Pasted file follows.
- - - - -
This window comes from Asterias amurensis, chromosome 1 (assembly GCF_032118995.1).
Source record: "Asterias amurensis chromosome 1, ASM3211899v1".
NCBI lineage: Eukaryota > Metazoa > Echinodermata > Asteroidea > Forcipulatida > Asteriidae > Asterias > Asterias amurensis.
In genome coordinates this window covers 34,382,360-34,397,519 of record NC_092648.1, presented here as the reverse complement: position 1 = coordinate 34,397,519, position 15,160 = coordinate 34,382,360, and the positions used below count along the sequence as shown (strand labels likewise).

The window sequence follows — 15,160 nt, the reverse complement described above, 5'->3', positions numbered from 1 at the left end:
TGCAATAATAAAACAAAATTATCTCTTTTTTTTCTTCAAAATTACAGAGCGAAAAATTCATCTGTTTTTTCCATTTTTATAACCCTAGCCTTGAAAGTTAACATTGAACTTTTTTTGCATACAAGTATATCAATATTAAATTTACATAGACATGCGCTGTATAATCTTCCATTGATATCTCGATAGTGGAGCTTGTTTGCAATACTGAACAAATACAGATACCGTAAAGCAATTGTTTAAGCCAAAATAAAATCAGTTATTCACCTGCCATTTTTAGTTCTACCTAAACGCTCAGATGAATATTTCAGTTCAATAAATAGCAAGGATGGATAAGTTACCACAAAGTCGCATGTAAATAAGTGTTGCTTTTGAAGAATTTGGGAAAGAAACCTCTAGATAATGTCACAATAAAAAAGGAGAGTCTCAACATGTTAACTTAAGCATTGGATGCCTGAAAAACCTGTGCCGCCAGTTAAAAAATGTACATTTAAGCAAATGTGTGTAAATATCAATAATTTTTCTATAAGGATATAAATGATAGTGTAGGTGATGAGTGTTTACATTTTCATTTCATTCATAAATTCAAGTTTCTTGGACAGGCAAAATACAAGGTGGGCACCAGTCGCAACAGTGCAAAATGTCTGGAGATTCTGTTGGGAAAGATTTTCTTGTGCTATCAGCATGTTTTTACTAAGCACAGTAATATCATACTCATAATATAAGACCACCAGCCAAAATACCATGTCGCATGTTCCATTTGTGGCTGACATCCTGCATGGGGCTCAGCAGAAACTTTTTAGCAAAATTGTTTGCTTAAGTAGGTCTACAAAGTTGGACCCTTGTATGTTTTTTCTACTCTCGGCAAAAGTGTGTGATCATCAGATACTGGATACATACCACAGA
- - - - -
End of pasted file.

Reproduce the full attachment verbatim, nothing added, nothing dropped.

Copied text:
This window comes from Asterias amurensis, chromosome 1 (assembly GCF_032118995.1).
Source record: "Asterias amurensis chromosome 1, ASM3211899v1".
NCBI lineage: Eukaryota > Metazoa > Echinodermata > Asteroidea > Forcipulatida > Asteriidae > Asterias > Asterias amurensis.
In genome coordinates this window covers 34,382,360-34,397,519 of record NC_092648.1, presented here as the reverse complement: position 1 = coordinate 34,397,519, position 15,160 = coordinate 34,382,360, and the positions used below count along the sequence as shown (strand labels likewise).

The window sequence follows — 15,160 nt, the reverse complement described above, 5'->3', positions numbered from 1 at the left end:
TGCAATAATAAAACAAAATTATCTCTTTTTTTTCTTCAAAATTACAGAGCGAAAAATTCATCTGTTTTTTCCATTTTTATAACCCTAGCCTTGAAAGTTAACATTGAACTTTTTTTGCATACAAGTATATCAATATTAAATTTACATAGACATGCGCTGTATAATCTTCCATTGATATCTCGATAGTGGAGCTTGTTTGCAATACTGAACAAATACAGATACCGTAAAGCAATTGTTTAAGCCAAAATAAAATCAGTTATTCACCTGCCATTTTTAGTTCTACCTAAACGCTCAGATGAATATTTCAGTTCAATAAATAGCAAGGATGGATAAGTTACCACAAAGTCGCATGTAAATAAGTGTTGCTTTTGAAGAATTTGGGAAAGAAACCTCTAGATAATGTCACAATAAAAAAGGAGAGTCTCAACATGTTAACTTAAGCATTGGATGCCTGAAAAACCTGTGCCGCCAGTTAAAAAATGTACATTTAAGCAAATGTGTGTAAATATCAATAATTTTTCTATAAGGATATAAATGATAGTGTAGGTGATGAGTGTTTACATTTTCATTTCATTCATAAATTCAAGTTTCTTGGACAGGCAAAATACAAGGTGGGCACCAGTCGCAACAGTGCAAAATGTCTGGAGATTCTGTTGGGAAAGATTTTCTTGTGCTATCAGCATGTTTTTACTAAGCACAGTAATATCATACTCATAATATAAGACCACCAGCCAAAATACCATGTCGCATGTTCCATTTGTGGCTGACATCCTGCATGGGGCTCAGCAGAAACTTTTTAGCAAAATTGTTTGCTTAAGTAGGTCTACAAAGTTGGACCCTTGTATGTTTTTTCTACTCTCGGCAAAAGTGTGTGATCATCAGATACTGGATACATACCACAGA